Support someone else's dreams. Pick a person (your spouse, child, boss), and, for a week, agree with all of her ideas. Find something right about everything he says or does. Look for every opportunity to offer support. Consider her convenience and time preferences ahead of your own. Give him the spotlight. Notice the results.
As we practice this affirmative response to life, positive things can happen. Kathleen Norris, in Amazing Grace, points out the connection between the impulse to say yes and our capacity for faith. "An alert human infant, at about one month of age, begins to build a vocabulary, making sense of the chaos of sound that bombards the senses. . . . Eventually the rudiments of words come; often 'Mama,' 'Dada,' 'Me,' and the all-purpose 'No!' An unqualified 'Yes' is a harder sell, to both children and adults. To say 'yes' is to make a leap of faith, to risk oneself in a new and often scary relationship. Not being quite sure of what we are doing or where it will lead us, we try on assent, we commit ourselves to affirmation. With luck, we find our efforts are rewarded. The vocabulary of faith begins."
I can't remember a time in history when the need for optimism and affirmation has been greater. In an article that examined how prevailing film sensibilities portrayed the question of individuality on screen in the last century, San Francisco Chronicle critic Mick LaSalle made this shocking claim:
"American movies  are more cynical and despairing than before. Their implicit message: people are garbage and the world is terrifying."Negative images surround us. Unimaginable horrors are now part of our collective unconscious.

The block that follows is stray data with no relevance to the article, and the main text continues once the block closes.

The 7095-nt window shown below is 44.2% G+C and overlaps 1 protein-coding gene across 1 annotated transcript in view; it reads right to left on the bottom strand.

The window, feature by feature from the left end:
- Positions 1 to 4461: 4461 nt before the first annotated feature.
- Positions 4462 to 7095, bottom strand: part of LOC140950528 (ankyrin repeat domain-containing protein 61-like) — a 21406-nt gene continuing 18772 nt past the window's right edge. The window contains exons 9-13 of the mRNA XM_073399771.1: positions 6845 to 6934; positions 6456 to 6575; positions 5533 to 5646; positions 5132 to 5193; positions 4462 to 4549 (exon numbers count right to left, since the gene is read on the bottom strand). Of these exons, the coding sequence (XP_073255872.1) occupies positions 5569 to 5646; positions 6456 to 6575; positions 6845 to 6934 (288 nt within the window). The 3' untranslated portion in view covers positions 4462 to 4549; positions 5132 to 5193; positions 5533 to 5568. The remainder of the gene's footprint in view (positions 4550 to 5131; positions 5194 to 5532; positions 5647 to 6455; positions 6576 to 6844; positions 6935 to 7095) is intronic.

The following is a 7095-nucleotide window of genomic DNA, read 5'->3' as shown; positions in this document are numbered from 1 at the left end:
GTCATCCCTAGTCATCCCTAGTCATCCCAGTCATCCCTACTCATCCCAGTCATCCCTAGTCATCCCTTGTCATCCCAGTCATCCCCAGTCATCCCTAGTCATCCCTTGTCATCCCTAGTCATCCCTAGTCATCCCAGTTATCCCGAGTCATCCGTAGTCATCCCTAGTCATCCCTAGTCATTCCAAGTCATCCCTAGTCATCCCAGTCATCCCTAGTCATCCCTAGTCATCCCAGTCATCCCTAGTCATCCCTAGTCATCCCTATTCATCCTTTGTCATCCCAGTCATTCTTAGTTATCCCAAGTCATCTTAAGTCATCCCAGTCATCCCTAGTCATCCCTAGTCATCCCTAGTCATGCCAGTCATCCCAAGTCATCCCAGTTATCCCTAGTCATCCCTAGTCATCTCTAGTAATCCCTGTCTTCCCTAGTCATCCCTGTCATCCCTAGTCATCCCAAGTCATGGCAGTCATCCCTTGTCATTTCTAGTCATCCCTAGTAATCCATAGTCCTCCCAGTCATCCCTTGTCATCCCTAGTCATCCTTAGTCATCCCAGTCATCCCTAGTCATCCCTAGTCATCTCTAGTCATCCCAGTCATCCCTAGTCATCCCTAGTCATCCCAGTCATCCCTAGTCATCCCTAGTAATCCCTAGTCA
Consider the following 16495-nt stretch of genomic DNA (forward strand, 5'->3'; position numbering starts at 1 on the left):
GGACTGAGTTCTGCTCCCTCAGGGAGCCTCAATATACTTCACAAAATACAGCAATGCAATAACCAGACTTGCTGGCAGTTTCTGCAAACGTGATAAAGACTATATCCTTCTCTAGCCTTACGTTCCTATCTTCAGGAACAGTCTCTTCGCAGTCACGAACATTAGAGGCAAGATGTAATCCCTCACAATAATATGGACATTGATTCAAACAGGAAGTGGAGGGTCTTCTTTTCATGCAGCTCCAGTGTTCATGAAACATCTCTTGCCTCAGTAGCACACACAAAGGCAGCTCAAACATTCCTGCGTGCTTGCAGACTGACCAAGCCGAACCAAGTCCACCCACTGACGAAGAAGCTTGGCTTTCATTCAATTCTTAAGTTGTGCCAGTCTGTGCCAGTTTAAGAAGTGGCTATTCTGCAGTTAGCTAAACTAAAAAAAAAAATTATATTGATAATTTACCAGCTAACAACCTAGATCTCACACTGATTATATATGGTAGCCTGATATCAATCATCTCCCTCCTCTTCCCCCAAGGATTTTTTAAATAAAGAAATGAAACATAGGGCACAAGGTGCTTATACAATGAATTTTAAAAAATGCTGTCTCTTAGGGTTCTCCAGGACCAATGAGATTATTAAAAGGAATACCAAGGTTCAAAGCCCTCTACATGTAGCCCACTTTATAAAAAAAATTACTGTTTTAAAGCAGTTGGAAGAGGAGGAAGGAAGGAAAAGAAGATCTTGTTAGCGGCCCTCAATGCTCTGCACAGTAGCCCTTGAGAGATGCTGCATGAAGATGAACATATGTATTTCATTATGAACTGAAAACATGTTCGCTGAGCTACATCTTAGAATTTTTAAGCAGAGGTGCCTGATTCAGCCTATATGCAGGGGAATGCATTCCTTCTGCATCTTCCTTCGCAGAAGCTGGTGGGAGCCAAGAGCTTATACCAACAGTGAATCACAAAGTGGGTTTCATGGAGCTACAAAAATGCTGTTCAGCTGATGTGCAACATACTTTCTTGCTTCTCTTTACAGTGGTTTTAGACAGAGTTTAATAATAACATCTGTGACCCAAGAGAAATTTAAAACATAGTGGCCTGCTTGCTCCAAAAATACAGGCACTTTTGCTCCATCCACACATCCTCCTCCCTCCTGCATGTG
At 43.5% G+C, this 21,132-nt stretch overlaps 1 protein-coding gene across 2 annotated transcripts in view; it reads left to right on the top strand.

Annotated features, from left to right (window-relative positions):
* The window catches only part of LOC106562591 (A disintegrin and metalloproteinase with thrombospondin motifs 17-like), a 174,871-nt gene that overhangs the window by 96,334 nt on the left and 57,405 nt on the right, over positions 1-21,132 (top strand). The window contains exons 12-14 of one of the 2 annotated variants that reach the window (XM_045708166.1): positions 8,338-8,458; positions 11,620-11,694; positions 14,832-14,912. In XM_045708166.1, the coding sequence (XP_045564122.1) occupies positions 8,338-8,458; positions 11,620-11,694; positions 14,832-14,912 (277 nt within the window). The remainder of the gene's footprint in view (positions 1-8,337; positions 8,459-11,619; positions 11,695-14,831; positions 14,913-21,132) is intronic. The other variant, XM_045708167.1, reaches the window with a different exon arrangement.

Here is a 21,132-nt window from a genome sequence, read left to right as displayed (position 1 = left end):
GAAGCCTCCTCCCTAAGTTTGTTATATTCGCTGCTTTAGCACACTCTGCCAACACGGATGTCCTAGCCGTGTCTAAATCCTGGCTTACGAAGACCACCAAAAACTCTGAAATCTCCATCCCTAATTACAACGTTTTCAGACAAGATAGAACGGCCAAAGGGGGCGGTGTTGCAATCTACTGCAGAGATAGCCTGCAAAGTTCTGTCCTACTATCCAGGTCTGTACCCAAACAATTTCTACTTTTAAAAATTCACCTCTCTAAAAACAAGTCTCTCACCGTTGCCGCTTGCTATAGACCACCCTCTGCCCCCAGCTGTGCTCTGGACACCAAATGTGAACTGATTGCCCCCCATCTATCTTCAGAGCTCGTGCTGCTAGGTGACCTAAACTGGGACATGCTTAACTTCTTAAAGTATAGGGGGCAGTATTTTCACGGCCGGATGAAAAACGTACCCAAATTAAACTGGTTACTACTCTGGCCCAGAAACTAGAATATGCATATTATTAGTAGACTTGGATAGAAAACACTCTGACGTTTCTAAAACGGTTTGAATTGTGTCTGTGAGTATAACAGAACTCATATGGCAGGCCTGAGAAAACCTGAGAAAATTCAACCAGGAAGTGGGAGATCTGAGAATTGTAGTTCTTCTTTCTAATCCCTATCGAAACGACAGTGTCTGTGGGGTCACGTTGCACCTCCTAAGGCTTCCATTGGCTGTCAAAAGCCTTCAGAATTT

With the rule of yes, we call upon our capacity to envision, to create new and positive images. This yes invites us to find out what is right about the situation, what is good about the offer, what is worthy in the proposal. Exercising the yes muscle builds optimism. However, we sensibly understand that the practice of affirmation is not a guarantee of outcomes. Saying yes to life will not banish problems or promise eternal success. A positive perspective is a constructive one, however, and it is easier on those around us.
For one day say yes to everything that's offered. Set your own preferences aside. Notice the results. See how often it may not be convenient or easy to do this.
Obviously, use common sense in executing this rule. If you are a diabetic and are offered a big piece of pie, you'll need to find a way to protect your health. Perhaps you can say boldly, "Yes, I'd love to have this pie to take home to my son who adores cherries."
There is wisdom in all of us. A beloved game that I learned from Rebecca Stockley, a professional improviser and educator, involves inventing a new proverb by speaking it one word at a time. This is done by a group of players who add the next most logical word to what has gone before. Do this quickly without "thinking" of a good idea. When it is clear that the proverb is finished (and this seems to happen by a natural consensus), all the players put on a "knowing, wise look," tap their fingers together in a prayerlike mudra, and say, "Yes, yes, yes, yes, yes . . . ," affirming the wisdom of whatever sage or nonsense aphorism has been invented by the group. It is very easy to teach and to play this game, and it often releases a lot of laughter.